Compare Dominick v. Statesman Insurance Co., 692 A.2d 188 (Penn. Sup. Ct. 1997) (“collapse requires the structure to fall together or to fall in”); Employers Mut. Cas. Co. of Des Moines, Iowa v. Nelson, 361 S.W.2d 704, 708 (Tex. 1962) (“the word ‘inner collapse’ is not one of art, but is unambiguous and is generally understood to have the meaning of to fall or shrink together, to cave in, to fall into a flattened, distorted or disorganized state.”); Higgins v. Connecticut Fire Ins. Co., 163 Colo. 292, 430 P.2d 479 (1967) (“the word connotes a complete change in the structure, where the building loses its distinctive character as a building”); Sherman v. Safeco Ins. Co. of America, 670 P.2d 16, 17 (Colo. Ct. App. 1983) (collapse means “a flattening or breaking down because of a loss of ‘the buildings’ structural rigidity or by falling into or against itself.”). With Ercolani v. Excelsior Ins. Co., 830 F.2d 31, 34 (3rd Cir. 1987) (predicting that New Jersey would follow other states in holding that collapse requires only “serious impairment of structural integrity”); Island Breakers v. Highlands Underwriters Ins. Co., 665 So.2d 1084, 1085-86 (Fla. Dist. Ct. App. 1995) (Cope, J. concurring) (finding collapse coverage applies if there is a “substantial impairment of the structural integrity” of part of the building).


See, e.g., Nationwide Mut. Fire Ins. Co. v. Tomlin, 181 Ga.App. 413, 352 S.E.2d 612, 615 (1986) (holding that collapse includes any “reasonably detectable serious impairment of structural integrity” because such a definition “more realistically reflects the purpose of the policy”); Government Employees Ins. Co. v. DeJames, 256 Md. 717, 261 A.2d 747, 750 (Ct. App. 1970).


See Royal Indemnity Co. v. Grunberg, 155 A.D.2d 187, 189, 553 N.Y.S.2d 527 (1990).


60 Cal.App.4th 400, 70 Cal.Rptr.2d 260 (1997).


Doheny, 60 Cal.App.4th at 405-06, 70 Cal.Rptr.2d at 263.


Id. at 406, 70 Cal.Rptr.2d at 464.


Doheny, 60 Cal.App.4th at 406, 70 Cal.Rptr.2d at 264.


Doheny, 60 Cal.App.4th at 406, 70 Cal.Rptr.2d at 264.


2007 WL 107667 (W.D. Mich. Jan. 9, 2007).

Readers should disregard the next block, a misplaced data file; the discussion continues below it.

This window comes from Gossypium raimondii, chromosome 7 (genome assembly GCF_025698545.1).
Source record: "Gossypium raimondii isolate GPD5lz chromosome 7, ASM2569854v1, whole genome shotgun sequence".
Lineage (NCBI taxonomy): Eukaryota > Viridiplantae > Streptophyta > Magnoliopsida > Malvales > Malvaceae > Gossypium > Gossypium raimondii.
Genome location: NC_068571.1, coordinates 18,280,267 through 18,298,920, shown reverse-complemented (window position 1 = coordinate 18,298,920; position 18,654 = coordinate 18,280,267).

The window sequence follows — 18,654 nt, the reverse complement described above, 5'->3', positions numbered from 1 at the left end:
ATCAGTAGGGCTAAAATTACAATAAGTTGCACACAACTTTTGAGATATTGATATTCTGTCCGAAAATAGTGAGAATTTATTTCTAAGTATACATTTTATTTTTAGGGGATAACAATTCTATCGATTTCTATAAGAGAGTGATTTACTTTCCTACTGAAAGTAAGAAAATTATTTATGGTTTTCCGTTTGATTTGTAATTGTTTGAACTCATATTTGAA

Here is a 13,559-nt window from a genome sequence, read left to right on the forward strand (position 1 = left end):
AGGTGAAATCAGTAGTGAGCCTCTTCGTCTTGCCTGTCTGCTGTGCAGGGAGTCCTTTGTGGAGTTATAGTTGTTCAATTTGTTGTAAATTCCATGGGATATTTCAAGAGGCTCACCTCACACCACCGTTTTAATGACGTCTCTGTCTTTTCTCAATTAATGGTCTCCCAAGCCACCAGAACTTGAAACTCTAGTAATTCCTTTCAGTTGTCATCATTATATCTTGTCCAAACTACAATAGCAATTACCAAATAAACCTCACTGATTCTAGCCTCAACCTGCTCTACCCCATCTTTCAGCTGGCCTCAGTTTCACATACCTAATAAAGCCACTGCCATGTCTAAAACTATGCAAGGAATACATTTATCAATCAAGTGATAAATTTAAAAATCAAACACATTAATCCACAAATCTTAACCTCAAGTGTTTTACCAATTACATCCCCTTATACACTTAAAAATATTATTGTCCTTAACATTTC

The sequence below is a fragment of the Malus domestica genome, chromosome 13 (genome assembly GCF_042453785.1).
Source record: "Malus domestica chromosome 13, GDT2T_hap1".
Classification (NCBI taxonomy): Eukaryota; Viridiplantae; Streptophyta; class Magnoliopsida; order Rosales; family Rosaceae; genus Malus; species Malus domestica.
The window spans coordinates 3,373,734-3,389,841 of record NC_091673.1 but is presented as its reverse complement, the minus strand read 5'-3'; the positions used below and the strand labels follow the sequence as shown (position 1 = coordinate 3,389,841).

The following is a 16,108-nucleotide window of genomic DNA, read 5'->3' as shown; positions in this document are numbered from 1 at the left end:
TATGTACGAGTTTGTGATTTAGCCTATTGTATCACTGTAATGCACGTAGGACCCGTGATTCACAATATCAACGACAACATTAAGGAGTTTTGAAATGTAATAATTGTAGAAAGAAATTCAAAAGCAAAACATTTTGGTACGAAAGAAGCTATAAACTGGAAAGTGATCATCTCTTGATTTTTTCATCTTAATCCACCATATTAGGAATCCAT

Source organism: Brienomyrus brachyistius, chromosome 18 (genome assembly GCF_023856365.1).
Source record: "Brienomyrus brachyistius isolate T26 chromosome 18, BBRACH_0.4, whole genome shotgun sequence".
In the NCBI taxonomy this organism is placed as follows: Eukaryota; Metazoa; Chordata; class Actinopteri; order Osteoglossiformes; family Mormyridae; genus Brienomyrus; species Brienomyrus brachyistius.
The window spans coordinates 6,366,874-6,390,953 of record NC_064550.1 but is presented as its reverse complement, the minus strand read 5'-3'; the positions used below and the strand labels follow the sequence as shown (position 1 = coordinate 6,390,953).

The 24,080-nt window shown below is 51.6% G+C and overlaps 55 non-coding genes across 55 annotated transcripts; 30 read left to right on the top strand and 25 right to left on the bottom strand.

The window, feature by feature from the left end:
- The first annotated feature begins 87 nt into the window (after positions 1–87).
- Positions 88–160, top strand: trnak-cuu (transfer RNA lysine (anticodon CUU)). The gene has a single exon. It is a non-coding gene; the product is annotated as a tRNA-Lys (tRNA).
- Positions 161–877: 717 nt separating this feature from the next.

Id. at *1.




Id. at *2 (emphasis in original).






Id. at *5.








Id. at *6 (quoting American Heritage Dictionary (emphasis in the original)).




Id. See also Joy Tabernacle-The New Testament Church v. State Farm Fire & Cas. Co., 2014 WL 3563468, *6 (E.D. Mich. July 18, 2014) (holding that collapse due to “loss of strength” in roof trusses does not constitute “hidden decay” because “decay ‘is not a general, gradual decline in strength, but rather, the organic rot or deterioration from a normal state.'”).


2008 WL 898725 (D. Ariz. Mar. 31, 2008).


Id. at *1.


Id. at *4.


Id. at *4.


Id. at *5.




93 Cal.App.4th 531, 113 Cal.Rptr.2d 300, (2001).


Id. at 534, 113 Cal. Rptr. 2d at 301-02.


Id. at 534, 113 Cal.Rptr.2d at 301.


Id. at 542, 113 Cal.Rptr.2d at 307-08.


Id. at 535, 113 Cal. Rptr. 2d at 302.


2013 WL 474289 (D. Kan. 2013).


Id. at *11 (citing Certain Underwriters v. KKM Inc., 215 S.W.3d 486 (Tex. App. 2006) and Stamm Theatres v. Hartford Casualty Ins. Co., 93 Cal.App.4th 531, 113 Cal.Rptr.2d 300 (2001)).


Id. (quoting Arkin v. Firemen’s Fund Ins. Co., 492 S.E.2d 314 (Ga. App. 1997)).


Id. at *12.






Id. at *13. See also Hani & Ramiz, Inc. v. N. Pointe Ins. Co., No. 316453, 2014 WL 523492, at *3 (Mich. Ct. App. Feb. 4, 2014) (holding that a roof collapse falls within the decay exception to the general exclusion for collapses because the term “decay” is not limited to an organic, biological decomposition but is much more broadly understood in its ordinary, plain sense, and the chemicals used to treat the roof trusses accelerated the lumber’s decomposition thereby causing the collapse); Bardis v. Stinson, 2014 WL 4996291, *3 & *5 (N.J. Super. Ct. App. Div. Oct. 8, 2014), appeal pending (Feb. 23, 2015) (holding that the trial court erred by interpreting the term “decay” too narrowly, to exclude hidden construction defects, and by refusing to accord the plain and ordinary meaning of the term which is “a gradual decline in strength” and, viewing the evidence in the light most favorable to plaintiffs, it suggests that the collapsed basement wall gradually declined in strength thereby constituting decay for purposes of collapse coverage under the policy); Khuns v. Bay State Ins. Co., 19 Misc. 3d 1129(A), 866 N.Y.S.2d 92 (Sup. Ct. 2008) aff’d, 78 A.D.3d 1496, 910 N.Y.S.2d 822 (2010) (holding that there insurer had not met its burden for summary judgment on issue of coverage for the collapse of a foundation wall because the plaintiff’s responding expert affidavit raises a question of fact by attributing the cause of the collapse to deteriorating mortar, which then weakened the integrity of the wall causing it to eventually fall under normal “damp” soil conditions; the Court held that mortar rotting is arguably included in the definition of decay, and such ambiguity must be resolved against the insurer); Northeastern Center Inc. v. St. Paul Fire & Marine Ins. Co., No. 1:03-CV-246TS, 2006 WL 842396, at *5-6 (N.D. Ind. Mar. 28, 2006) (holding that “the term ‘decay’ might reasonably be interpreted by a lay person to encompass damage to concrete caused by” a chemical reaction such as “an oxidation of iron sulfide minerals, or an alkali-silica reaction” because “[w]hile the term ‘decay’ is not defined in the policy, Webster’s II New College Dictionary defines that term to include ‘[g]radual deterioration to an inferior state, as of health or mental capability.'”).